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“Rosetta Stone for Supernovae”: Star explosion observed unusually well

By chance, the Hubble space telescope was able to observe a supernova live last year and watch the end of a star “in real time”. This is now reported by a research team led by Ryan Foley from the University of California, Santa Cruz. The star explosion at a distance of 60 million light years was discovered in April 2020 at the Palomar Observatory, but the TESS space telescope had also already observed it there. Hubble and various observatories on earth were then quickly aligned with butterfly galaxies NGC 4567/8. This has resulted in the most extensive observation of a supernova to date, and at the same time, images up to 30 years old have shed light on its prehistory.

As Foley now explains, research into supernovae has so far been reminiscent of forensic evidence, which is always only on site after an act and has to determine what happened. Normally you only start observing days after a supernova, adds his colleague Samaporn Tinyanont. In the case of the star explosion with the designation SN 2020fqv it was different, you could react extremely quickly. Images from the TESS space telescope, which is actually looking for exoplanets, are therefore particularly valuable. The Transiting Exoplanet Survey Satellite takes pictures of a star region every 30 minutes in order to find minimal obscurations that indicate celestial bodies passing by. Coincidentally, it also took a lot of pictures of the star before it exploded.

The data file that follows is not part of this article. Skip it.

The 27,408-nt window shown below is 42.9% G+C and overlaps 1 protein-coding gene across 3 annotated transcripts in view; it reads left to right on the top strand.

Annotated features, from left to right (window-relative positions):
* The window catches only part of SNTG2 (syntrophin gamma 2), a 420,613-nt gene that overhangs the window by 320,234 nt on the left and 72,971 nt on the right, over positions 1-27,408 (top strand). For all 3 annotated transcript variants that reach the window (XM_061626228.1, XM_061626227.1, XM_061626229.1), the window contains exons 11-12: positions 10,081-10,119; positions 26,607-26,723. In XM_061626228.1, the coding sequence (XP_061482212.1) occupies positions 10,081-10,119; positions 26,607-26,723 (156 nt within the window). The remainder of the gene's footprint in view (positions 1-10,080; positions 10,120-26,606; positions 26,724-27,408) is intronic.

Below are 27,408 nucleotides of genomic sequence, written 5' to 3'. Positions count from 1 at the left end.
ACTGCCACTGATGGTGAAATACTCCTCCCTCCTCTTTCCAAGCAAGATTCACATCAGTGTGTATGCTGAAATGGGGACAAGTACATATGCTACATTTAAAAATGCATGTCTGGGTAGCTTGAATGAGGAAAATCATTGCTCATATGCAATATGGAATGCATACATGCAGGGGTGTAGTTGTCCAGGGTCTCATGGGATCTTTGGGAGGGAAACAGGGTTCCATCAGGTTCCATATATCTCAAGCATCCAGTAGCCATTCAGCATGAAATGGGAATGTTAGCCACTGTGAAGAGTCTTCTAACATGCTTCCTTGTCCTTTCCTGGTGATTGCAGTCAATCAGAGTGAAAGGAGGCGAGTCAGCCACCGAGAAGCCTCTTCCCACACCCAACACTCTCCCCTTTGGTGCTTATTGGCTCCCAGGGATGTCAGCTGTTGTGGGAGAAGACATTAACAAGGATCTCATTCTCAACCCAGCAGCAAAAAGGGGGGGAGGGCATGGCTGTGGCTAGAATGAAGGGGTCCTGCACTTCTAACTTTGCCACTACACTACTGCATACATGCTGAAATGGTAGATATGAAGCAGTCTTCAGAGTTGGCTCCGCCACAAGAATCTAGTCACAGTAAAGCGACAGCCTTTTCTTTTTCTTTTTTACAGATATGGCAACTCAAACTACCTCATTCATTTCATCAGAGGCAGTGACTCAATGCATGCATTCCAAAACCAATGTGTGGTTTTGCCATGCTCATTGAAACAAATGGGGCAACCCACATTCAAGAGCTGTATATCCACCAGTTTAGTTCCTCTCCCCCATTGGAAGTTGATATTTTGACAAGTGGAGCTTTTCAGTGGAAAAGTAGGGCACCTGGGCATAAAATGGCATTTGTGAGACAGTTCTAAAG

By observing the supernova through so many telescopes, one could analyze the explosion with unprecedented accuracy, the team is happy. Among other things, the mass of the exploded star was determined in three different ways, and all three had the same results. According to this, the star had 14 to 15 times the mass of our sun. But above all, that underpinned the correctness of the methods. The astronomers therefore compare the star explosion with the famous Rosetta stone, which was decisive for deciphering the ancient Egyptian hieroglyphs. With the help of the large amount of data, it was possible to determine a real history of the supernova.

From several decades of data on the prehistory of the star explosion, they may have determined an advance warning system that could be used to predict future supernovae, they say. Although it is known that stars become more active before they can explode, the events surrounding the giant star Betelgeuse have shown how imprecise this is. Foley does not expect Betelgeuse to explode anytime soon, but the analyzes of SN 2020fqv have shown that one should be careful when a star begins to “wobble around”. Your supernova revealed the complex history of mass loss before a supernova. The study will appear in the journal Monthly Notices of the Royal Astronomical Society.

(mho)

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